The 11 best substitutes for cornstarch



Cornstarch is widely used in cooking and cooking.


It is a pure starch powder that is extracted from the corn kernels by removing all of its outer bran and germ, leaving behind the endosperm rich in starch.


In the kitchen, it has a range of uses. When the starch is heated, it is very good to absorb the water. Therefore, it is most often used as a thickener for stews, soups and sauces.


Adding the cornstarch to the sauce


It is also often favored by those with celiac disease, since it is derived from corn (not wheat), so it is gluten-free.


However, cornstarch is not the only ingredient that can be used as a thickener. This article explores the ingredients you can use instead.


1. Wheat Flour


Wheat flour is made by grinding the wheat into a fine powder.


Unlike cornstarch, wheat flour contains protein and fiber, in addition to starch. This means that it is possible to change the cornstarch for flour, but you will need more to obtain the same effect.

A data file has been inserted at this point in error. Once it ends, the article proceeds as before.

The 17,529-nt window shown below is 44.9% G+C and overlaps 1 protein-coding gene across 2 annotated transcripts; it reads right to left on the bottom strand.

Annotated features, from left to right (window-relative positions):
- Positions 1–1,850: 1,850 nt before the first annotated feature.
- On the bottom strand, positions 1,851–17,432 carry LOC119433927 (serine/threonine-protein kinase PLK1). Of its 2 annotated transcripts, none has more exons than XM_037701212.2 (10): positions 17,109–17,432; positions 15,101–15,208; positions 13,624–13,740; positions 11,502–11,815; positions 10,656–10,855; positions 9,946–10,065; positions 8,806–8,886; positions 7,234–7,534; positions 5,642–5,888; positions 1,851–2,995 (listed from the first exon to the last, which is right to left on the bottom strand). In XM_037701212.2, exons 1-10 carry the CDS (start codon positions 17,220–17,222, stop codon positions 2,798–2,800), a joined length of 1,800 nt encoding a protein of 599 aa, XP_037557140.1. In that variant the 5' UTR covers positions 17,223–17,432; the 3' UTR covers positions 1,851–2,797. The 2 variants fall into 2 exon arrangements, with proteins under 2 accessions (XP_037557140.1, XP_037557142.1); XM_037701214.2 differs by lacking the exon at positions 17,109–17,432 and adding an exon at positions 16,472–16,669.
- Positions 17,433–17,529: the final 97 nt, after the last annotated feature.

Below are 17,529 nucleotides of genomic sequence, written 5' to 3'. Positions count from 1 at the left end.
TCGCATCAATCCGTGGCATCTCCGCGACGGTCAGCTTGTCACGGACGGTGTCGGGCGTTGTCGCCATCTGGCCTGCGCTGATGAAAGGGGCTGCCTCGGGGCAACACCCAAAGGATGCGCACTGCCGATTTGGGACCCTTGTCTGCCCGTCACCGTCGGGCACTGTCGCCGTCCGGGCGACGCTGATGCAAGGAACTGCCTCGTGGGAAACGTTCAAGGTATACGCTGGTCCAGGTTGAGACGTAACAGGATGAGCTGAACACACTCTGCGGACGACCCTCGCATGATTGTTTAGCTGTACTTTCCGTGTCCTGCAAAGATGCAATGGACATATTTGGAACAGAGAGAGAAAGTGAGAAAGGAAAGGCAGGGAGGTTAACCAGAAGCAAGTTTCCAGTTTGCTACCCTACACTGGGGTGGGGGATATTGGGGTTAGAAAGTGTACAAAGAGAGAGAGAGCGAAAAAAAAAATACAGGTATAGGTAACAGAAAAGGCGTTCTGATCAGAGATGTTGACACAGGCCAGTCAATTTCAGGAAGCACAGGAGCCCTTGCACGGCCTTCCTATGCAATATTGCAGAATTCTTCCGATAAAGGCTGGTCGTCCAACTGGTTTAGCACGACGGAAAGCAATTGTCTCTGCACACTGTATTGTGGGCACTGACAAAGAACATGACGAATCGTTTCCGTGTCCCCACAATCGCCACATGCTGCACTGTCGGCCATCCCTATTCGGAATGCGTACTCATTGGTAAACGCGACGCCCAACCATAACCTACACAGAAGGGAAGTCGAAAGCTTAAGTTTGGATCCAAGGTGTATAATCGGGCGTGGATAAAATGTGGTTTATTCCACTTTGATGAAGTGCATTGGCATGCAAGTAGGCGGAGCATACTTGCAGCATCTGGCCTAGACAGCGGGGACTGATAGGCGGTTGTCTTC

In general, it is recommended that you use twice as much white flour as cornstarch to thicken. So, if you need 1 tablespoon of cornstarch, use 2 tablespoons of white flour.


The brown and whole grain flour contains more fiber than white flour, so although it is possible to try to thicken with these flours, you probably need many more to get the same result.


To thicken the recipes with wheat flour, mix with a little cold water first to form a paste. This will prevent them from sticking and forming groups when you add them to recipes.


If you are using wheat flour as a substitute for cornstarch, remember that it is not gluten free, so it is not suitable for people with celiac disease.